Despite having friends and family, anxiety and depression can have a way of making a person feel disconnected from those who love them. The perceived stigma surrounding mental health can make it difficult for someone to talk about their problems without feeling dismissed or labeled. And, if they do open up, they might feel judged by family and friends for their struggles with anxiety and depression. Altogether, anxiety and depression can leave a person feeling alone at times.
However, when that happens, there are people out there who can help. Suicide hotlines are out there for those who feel isolated and alone. The people who work for suicide hotlines genuinely care about the well-being and happiness of their callers.
We interviewed several suicide hotline workers from around the world. Here are a few stories they wanted to share (anonymously).
Suicide Hotline Workers Try Not to Push, Assume, or Judge
"Many times, people felt that a random soul on a phone line couldn't care about a complete stranger. A common feeling is fear of being judged or misunderstood. I always sit with these people with an open heart, and let them know that all I want is for them to feel like they can talk to me. I never push for info, make assumptions, or judgements."
They Truly Want to Help
"Another story from my phone calls was a caller who was dealing with anxiety and depression. She had a bottle of pills she said she was going to take with vodka. Over the next hour, she agreed to put the pills out of sight and into another room. And, then we just talked about her struggle with anxiety. I told her about the basics of exposure therapy, that she could make a list of things that make her least to most anxious and slowly work her way up the list, but only at her own comfort and speed. She agreed to do that."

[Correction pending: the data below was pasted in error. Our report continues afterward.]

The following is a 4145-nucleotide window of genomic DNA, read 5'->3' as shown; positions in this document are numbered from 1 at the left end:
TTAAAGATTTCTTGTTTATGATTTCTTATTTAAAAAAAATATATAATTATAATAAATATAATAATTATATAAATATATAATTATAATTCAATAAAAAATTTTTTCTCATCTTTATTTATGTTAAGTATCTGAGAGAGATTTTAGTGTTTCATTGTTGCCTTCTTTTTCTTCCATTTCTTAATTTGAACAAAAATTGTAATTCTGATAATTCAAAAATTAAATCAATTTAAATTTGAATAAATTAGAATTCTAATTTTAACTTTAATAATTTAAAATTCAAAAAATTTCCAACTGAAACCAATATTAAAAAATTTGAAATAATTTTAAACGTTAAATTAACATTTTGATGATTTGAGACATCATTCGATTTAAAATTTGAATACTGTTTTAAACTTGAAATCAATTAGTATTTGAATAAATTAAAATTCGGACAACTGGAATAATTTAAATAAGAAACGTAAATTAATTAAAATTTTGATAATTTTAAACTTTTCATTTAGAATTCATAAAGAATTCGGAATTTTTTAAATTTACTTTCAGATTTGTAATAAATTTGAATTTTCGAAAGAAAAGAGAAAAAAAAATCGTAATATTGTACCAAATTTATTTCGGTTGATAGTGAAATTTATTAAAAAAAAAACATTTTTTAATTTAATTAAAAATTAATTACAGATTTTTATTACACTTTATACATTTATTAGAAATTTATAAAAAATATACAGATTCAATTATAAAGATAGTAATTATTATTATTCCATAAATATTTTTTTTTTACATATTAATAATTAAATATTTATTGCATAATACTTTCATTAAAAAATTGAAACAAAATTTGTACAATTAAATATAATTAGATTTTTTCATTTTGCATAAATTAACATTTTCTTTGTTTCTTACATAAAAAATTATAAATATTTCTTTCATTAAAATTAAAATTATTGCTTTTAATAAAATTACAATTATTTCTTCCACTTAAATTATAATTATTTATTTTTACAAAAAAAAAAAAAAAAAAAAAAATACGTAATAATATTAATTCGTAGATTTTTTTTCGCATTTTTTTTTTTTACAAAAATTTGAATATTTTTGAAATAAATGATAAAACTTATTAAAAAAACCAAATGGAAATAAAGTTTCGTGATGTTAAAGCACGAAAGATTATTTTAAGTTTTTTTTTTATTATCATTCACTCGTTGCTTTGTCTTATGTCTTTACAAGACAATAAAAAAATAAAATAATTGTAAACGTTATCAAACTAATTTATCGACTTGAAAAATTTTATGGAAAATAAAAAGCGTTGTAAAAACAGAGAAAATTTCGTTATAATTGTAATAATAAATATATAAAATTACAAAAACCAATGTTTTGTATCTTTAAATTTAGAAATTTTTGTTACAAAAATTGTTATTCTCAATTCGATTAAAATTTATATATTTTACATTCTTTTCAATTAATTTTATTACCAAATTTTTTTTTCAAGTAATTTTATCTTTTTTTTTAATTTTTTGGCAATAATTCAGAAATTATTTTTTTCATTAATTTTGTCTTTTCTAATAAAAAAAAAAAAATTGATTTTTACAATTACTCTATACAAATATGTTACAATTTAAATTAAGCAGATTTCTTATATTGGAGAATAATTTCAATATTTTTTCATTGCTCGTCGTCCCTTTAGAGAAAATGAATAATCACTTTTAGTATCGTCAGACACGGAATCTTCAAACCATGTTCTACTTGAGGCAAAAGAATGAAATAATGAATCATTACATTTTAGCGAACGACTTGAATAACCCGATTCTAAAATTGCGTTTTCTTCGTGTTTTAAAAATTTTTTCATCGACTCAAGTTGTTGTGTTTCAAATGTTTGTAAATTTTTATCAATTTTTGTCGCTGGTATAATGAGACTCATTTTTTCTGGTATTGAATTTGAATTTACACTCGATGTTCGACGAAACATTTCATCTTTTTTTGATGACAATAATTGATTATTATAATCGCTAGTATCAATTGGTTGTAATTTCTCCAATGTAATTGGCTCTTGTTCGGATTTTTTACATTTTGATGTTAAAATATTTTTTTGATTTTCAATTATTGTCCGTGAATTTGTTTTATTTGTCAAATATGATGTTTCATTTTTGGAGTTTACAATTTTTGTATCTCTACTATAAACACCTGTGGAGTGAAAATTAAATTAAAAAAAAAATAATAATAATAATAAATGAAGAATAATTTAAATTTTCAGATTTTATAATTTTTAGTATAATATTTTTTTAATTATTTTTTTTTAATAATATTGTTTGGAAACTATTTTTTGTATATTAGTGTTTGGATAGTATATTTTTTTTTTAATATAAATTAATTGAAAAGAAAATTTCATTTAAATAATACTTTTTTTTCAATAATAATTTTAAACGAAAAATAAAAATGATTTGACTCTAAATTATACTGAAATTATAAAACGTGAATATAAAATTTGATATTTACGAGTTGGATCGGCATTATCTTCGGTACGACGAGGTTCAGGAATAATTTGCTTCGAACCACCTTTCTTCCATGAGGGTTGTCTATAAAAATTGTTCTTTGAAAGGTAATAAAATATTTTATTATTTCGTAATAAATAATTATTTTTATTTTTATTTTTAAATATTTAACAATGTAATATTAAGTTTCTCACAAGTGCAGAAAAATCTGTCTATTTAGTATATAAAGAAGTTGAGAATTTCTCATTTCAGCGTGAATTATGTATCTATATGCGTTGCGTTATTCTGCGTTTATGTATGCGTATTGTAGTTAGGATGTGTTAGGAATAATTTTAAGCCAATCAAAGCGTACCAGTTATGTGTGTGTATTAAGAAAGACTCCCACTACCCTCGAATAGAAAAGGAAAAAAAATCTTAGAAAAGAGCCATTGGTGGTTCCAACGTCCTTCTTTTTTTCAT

They Think About You After You Hang Up
"I had one caller who was a teen in high school. That was all the caller wanted to say at first. I could tell that the caller was nervous and shy, so I just sat with her, and let her talk at her own pace. After about twenty minutes, she told me what was bothering them, in one breath. Then, the caller hung up. About a week later, I got a call. I recognized her voice, but made no mention of it. The caller then said that she had been feeling like she couldn't hold on when she called last time and that calling in had helped her see that someone cared. The caller told me to thank everyone who volunteered and thanked me for taking the time for her. I really felt that it was a simple exchange that had an important impact on somebody's life."
Don't be Afraid to Call
"While many people feel uncomfortable calling a number to talk to a stranger, they shouldn't. The people on the line really care, otherwise, they wouldn't be answering the phone. All we crisis line workers want is for people to feel comfortable enough to call us and to call back, if they need to. We care about every caller, even though they might not know it. Each person is a human being and that's a beautiful thing."
If you know of someone that could use support, please urge them to call the American National Suicide Prevention Lifeline any time (24/7) at 1 (800) 273-8255.
Date of original publication: April 09, 2015.
Updated on March 08, 2017 .
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